The average psychotherapist probably gives the patient less good moral advice on how to lead his life than the average Jew would have received from his teacher in the period of Moses.

Highlights from What the Buddha Taught by Walpola Rahula

What we call a ‘being’, or an ‘individual’, is only a convenient name or a label given to the combination of [the Five Aggregates]. They are all impermanent, all constantly changing. ‘Whatever is impermanent is dukkha’

According to Buddhism for a man to be perfect there are two qualities that he should develop equally: compassion on one side, and wisdom on the other.

The moment you think ‘I am doing this’, you become self-conscious, and then you do not live in the action, but you live in the idea ‘I am’

It may be agreeable for certain people to live a retired life in a quiet place away from noise and disturbance. But it is certainly more praiseworthy and courageous to practise Buddhism living among your fellow beings, helping them and being of service to them.

‘Ever mindful he breathes in, and ever mindful he breathes out. Breathing in a long breath, he knows “I am breathing in a long breath”; breathing out a long breath, he knows “I am breathing out a long breath”; breathing in a short breath, he knows “I am breathing in a short breath”; breathing out a short breath, he knows “I am breathing out a short breath”.

He whose senses are mastered like horses well under the charioteer’s control, he who is purged of pride, free from passions, such a steadfast one even the gods envy.

Highlights from The Power of Now by Eckhart Tolle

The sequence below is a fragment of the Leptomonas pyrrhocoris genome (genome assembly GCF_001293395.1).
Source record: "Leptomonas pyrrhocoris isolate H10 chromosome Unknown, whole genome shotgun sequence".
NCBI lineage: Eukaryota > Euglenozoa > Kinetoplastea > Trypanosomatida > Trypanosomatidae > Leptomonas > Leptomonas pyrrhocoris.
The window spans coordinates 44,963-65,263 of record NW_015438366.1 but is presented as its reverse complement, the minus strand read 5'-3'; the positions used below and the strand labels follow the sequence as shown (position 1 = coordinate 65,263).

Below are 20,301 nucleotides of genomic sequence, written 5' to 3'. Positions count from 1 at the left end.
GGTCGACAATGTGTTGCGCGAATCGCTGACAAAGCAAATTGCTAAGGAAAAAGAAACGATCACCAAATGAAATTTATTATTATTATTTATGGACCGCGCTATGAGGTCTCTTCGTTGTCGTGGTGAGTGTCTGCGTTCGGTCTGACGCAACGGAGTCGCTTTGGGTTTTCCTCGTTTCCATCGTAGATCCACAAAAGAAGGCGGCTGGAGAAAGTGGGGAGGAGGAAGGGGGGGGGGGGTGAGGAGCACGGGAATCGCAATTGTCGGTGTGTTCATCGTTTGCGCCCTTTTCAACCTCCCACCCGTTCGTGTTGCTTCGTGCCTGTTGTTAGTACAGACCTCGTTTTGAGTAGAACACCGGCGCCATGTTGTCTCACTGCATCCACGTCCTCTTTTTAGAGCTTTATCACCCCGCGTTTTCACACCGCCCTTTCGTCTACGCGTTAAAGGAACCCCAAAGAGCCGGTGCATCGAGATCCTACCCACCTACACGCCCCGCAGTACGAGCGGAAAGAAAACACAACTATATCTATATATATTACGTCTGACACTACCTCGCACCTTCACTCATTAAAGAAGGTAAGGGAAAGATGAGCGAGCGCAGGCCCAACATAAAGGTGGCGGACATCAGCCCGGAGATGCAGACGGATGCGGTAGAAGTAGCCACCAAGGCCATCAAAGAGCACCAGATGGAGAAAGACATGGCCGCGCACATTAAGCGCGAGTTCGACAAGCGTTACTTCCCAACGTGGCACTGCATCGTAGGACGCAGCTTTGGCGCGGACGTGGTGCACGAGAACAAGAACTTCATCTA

Give your fullest attention to whatever the moment presents. This implies that you also completely accept what is, because you cannot give your full attention to something and at the same time resist it.

Your outer journey may contain a million steps; your inner journey only has one: the step you are taking right now. As you become more deeply aware of this one step, you realize that it already contains within itself all the other steps as well as the destination.

You see time as the means to salvation, whereas in truth it is the greatest obstacle to salvation.

The greatest catalyst for change in a relationship is complete acceptance of your partner as he or she is, without needing to judge or change them in any way.

God is Being itself, not a being.

Hi! I write about habits and spirituality and random whatevers. Click here to see the daily habits that I track. Find me on Twitter @kgao.

Why life is a JUGGLING act not a balancing act

“I think it’s about juggling. The juggling metaphor is a lot more apt. One of the things about juggling is that you’ve got to keep your eye on all the balls. A second thing about juggling is each time you touch something you have to give it energy. You’ve got to throw it up in the air so that it takes care of itself while you’re working on the others. You’ve also got to throw the balls thoughtfully and carefully. That requires a lot of practice. The third thing about juggling, though, is you’ve got to catch the falling ball. The most important ball is the one that’s about to hit the ground.” – Howard Stevenson

From a meeting between Harvard’s divinity school and business school:

Hi! I write about habits and spirituality and random whatevers. Click here to see the daily habits that I track. Find me on Twitter @kgao.